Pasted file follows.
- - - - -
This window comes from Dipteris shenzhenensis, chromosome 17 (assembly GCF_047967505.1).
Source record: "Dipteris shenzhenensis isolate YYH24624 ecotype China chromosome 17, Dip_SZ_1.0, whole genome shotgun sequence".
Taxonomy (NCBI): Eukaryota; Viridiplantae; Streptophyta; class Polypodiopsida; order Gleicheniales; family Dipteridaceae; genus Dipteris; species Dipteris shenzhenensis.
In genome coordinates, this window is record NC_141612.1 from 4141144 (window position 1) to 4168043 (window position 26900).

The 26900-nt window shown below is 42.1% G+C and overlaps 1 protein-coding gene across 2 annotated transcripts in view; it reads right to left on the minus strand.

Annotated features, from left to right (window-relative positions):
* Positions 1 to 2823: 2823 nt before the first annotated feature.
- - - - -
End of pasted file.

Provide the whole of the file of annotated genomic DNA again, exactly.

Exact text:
This window comes from Dipteris shenzhenensis, chromosome 17 (assembly GCF_047967505.1).
Source record: "Dipteris shenzhenensis isolate YYH24624 ecotype China chromosome 17, Dip_SZ_1.0, whole genome shotgun sequence".
Taxonomy (NCBI): Eukaryota; Viridiplantae; Streptophyta; class Polypodiopsida; order Gleicheniales; family Dipteridaceae; genus Dipteris; species Dipteris shenzhenensis.
In genome coordinates, this window is record NC_141612.1 from 4141144 (window position 1) to 4168043 (window position 26900).

The 26900-nt window shown below is 42.1% G+C and overlaps 1 protein-coding gene across 2 annotated transcripts in view; it reads right to left on the minus strand.

Annotated features, from left to right (window-relative positions):
* Positions 1 to 2823: 2823 nt before the first annotated feature.